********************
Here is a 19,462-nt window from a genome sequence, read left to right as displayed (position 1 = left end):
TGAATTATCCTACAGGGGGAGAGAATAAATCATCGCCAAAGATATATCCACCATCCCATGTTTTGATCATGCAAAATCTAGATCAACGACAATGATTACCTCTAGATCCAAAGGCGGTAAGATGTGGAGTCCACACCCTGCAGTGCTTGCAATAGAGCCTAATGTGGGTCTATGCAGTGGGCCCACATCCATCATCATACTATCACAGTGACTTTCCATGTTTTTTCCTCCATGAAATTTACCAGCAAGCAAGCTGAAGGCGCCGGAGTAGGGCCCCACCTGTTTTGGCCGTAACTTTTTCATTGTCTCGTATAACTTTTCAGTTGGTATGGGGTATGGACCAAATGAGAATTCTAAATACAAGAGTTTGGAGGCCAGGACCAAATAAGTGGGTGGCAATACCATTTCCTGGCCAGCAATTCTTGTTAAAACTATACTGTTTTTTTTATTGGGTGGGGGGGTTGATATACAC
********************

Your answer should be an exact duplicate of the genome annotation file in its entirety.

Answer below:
Here is a 19,462-nt window from a genome sequence, read left to right as displayed (position 1 = left end):
TGAATTATCCTACAGGGGGAGAGAATAAATCATCGCCAAAGATATATCCACCATCCCATGTTTTGATCATGCAAAATCTAGATCAACGACAATGATTACCTCTAGATCCAAAGGCGGTAAGATGTGGAGTCCACACCCTGCAGTGCTTGCAATAGAGCCTAATGTGGGTCTATGCAGTGGGCCCACATCCATCATCATACTATCACAGTGACTTTCCATGTTTTTTCCTCCATGAAATTTACCAGCAAGCAAGCTGAAGGCGCCGGAGTAGGGCCCCACCTGTTTTGGCCGTAACTTTTTCATTGTCTCGTATAACTTTTCAGTTGGTATGGGGTATGGACCAAATGAGAATTCTAAATACAAGAGTTTGGAGGCCAGGACCAAATAAGTGGGTGGCAATACCATTTCCTGGCCAGCAATTCTTGTTAAAACTATACTGTTTTTTTTATTGGGTGGGGGGGTTGATATACAC